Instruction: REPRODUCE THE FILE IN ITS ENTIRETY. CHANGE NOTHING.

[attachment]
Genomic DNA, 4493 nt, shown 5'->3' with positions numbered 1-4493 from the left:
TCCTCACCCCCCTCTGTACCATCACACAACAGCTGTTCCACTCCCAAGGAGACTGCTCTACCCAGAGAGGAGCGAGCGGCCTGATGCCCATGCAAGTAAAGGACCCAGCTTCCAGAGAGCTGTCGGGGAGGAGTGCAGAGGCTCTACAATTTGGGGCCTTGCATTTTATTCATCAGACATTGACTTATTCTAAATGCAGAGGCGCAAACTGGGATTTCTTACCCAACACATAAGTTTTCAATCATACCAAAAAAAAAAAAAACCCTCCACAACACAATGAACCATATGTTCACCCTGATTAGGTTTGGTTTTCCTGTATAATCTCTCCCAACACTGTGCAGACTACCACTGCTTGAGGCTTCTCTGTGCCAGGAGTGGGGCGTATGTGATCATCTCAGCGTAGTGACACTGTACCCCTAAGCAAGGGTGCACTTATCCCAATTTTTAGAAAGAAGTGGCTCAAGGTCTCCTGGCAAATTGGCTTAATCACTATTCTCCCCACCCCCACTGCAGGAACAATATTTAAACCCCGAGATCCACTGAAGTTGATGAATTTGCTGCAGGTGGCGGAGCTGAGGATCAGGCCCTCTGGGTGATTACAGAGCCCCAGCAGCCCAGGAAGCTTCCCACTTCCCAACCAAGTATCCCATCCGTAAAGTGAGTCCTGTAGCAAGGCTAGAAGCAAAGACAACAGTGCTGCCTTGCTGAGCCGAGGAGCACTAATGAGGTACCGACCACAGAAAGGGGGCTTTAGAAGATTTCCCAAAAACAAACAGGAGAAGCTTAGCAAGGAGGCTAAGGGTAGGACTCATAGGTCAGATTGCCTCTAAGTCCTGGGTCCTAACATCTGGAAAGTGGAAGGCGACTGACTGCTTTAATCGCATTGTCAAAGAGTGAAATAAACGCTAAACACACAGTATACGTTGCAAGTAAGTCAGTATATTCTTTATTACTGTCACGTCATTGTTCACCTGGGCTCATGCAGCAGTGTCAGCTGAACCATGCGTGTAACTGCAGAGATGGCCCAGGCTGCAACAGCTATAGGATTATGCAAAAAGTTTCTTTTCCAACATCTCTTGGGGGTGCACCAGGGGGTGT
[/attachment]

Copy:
Genomic DNA, 4493 nt, shown 5'->3' with positions numbered 1-4493 from the left:
TCCTCACCCCCCTCTGTACCATCACACAACAGCTGTTCCACTCCCAAGGAGACTGCTCTACCCAGAGAGGAGCGAGCGGCCTGATGCCCATGCAAGTAAAGGACCCAGCTTCCAGAGAGCTGTCGGGGAGGAGTGCAGAGGCTCTACAATTTGGGGCCTTGCATTTTATTCATCAGACATTGACTTATTCTAAATGCAGAGGCGCAAACTGGGATTTCTTACCCAACACATAAGTTTTCAATCATACCAAAAAAAAAAAAAACCCTCCACAACACAATGAACCATATGTTCACCCTGATTAGGTTTGGTTTTCCTGTATAATCTCTCCCAACACTGTGCAGACTACCACTGCTTGAGGCTTCTCTGTGCCAGGAGTGGGGCGTATGTGATCATCTCAGCGTAGTGACACTGTACCCCTAAGCAAGGGTGCACTTATCCCAATTTTTAGAAAGAAGTGGCTCAAGGTCTCCTGGCAAATTGGCTTAATCACTATTCTCCCCACCCCCACTGCAGGAACAATATTTAAACCCCGAGATCCACTGAAGTTGATGAATTTGCTGCAGGTGGCGGAGCTGAGGATCAGGCCCTCTGGGTGATTACAGAGCCCCAGCAGCCCAGGAAGCTTCCCACTTCCCAACCAAGTATCCCATCCGTAAAGTGAGTCCTGTAGCAAGGCTAGAAGCAAAGACAACAGTGCTGCCTTGCTGAGCCGAGGAGCACTAATGAGGTACCGACCACAGAAAGGGGGCTTTAGAAGATTTCCCAAAAACAAACAGGAGAAGCTTAGCAAGGAGGCTAAGGGTAGGACTCATAGGTCAGATTGCCTCTAAGTCCTGGGTCCTAACATCTGGAAAGTGGAAGGCGACTGACTGCTTTAATCGCATTGTCAAAGAGTGAAATAAACGCTAAACACACAGTATACGTTGCAAGTAAGTCAGTATATTCTTTATTACTGTCACGTCATTGTTCACCTGGGCTCATGCAGCAGTGTCAGCTGAACCATGCGTGTAACTGCAGAGATGGCCCAGGCTGCAACAGCTATAGGATTATGCAAAAAGTTTCTTTTCCAACATCTCTTGGGGGTGCACCAGGGGGTGT